Flash floods have drenched residential and commercial areas of London. Hospitals have had to be evacuated because of severe water inundation caused by adverse weather conditions. The recent incidents of extreme storms and flash floods fireshadows our mounting mounting environmental crisis. Developed nations are not immune to the symptoms of climate change and global warming. The threats that severe weather pose to infrastructure, businesses and homes in cities also demonstrates how urgent the problem has become- climate change is no longer a fringe issue.
In the united states alone, heavy precipitation events have been increasing on average since the 1900s. However, the IPCC estimates that the impact of global warming and anthropogenic climate shifts are expected to worsen on a global scale. In London, the response to flash floods has entailed evacuations, cancelled operations (at Newham Hospital and Whipps Cross Hospital) closed tube stations, and restricted road-ways. Transport delays have disrupted traffic flows along major roads in central London.
The Response to Floods and Extreme Weather
The London Fire Brigade made a statement on Twitter disclosing that they responded to something like 1,000 calls from people requiring rescue from their cars and or homes that were abruptly submerged in water from heavy rainfall.
The Environment Agency is responsible for responding to the risks associated with floods in London. It seems that the Environment Agency’s plans include working with water companies to make UK cities less vulnerable to flooding. This will require improving water drainage across to fortify the gutter and drainage system’s capacity to carry heavy water. London’s government is reportedly constructing a large scale tunnel that should be capable of storing and passing high volumes of rainwater. The tunnel will be known as the Thames Tideway and is expected to be finished in the year 2023.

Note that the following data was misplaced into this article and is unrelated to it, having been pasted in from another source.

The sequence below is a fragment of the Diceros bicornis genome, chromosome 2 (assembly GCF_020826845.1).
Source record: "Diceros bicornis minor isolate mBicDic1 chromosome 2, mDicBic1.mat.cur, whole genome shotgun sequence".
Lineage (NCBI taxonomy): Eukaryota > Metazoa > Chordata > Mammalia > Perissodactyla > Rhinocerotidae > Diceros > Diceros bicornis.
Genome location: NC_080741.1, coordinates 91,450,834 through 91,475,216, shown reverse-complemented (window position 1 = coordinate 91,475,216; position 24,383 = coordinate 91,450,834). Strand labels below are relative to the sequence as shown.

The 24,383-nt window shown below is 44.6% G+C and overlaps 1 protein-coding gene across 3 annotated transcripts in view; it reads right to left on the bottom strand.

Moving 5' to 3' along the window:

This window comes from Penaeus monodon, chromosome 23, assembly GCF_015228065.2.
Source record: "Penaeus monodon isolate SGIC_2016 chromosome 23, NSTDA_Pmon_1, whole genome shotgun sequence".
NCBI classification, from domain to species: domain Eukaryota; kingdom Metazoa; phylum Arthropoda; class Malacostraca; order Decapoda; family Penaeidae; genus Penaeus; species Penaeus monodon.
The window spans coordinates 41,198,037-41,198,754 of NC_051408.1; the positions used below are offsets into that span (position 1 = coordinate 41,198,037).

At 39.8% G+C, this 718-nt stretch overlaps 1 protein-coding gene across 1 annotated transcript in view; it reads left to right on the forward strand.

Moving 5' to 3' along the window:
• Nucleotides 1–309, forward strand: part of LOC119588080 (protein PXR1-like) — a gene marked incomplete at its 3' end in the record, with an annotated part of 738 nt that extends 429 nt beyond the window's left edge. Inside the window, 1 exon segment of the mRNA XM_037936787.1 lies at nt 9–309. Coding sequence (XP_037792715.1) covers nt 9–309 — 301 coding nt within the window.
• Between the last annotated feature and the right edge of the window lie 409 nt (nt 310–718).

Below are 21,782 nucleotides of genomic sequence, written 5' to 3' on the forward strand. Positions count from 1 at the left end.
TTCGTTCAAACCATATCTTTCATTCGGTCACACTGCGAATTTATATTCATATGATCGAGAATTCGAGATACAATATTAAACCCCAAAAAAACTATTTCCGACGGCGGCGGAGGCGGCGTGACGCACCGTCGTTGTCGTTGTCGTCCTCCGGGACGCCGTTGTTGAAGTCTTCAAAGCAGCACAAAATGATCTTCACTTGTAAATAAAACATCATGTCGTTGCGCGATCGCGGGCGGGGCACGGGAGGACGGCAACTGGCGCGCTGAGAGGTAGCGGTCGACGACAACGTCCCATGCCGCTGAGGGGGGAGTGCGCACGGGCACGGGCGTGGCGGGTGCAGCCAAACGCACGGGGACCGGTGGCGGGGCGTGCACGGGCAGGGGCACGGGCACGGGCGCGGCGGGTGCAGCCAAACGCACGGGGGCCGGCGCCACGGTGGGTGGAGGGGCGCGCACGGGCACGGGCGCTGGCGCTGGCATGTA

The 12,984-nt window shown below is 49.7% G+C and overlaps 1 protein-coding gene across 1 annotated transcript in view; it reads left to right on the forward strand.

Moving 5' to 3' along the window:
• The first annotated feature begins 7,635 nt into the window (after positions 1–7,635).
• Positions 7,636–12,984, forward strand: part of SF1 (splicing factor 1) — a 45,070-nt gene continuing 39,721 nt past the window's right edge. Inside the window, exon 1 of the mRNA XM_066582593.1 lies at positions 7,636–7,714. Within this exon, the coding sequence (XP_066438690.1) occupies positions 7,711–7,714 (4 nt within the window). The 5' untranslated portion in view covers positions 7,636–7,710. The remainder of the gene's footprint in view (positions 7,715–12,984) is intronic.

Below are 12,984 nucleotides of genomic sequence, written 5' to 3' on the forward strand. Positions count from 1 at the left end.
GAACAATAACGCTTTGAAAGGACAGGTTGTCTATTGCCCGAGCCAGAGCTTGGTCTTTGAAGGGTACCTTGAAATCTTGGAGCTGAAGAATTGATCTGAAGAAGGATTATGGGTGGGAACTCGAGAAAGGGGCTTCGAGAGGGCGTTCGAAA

However, the fact of the matter is, prevention will be the best form of action for limiting severe weather events in the future. Otherwise, endless funding will have to be poured into flood risk management. What does prevention look like in this case? Prevention involves limiting environmental impacts caused by humans that eventuate global warming in the first place. As Earth’s average temperatures increase, the intensity and frequency of heavy precipitation is expected to increase in certain areas. The regions with the largest increases in heavy precipitation events (for 1.5- 2 degrees Celsius of global warming compared to that of preindustrial levels) are the high latitude regions of Alaska, western Canada, eastern Canada, Greenland, Iceland, northern Europe and northern Asia, according to the Intergovernmental Panel on Climate Change’s SR15 Chapter 3 report.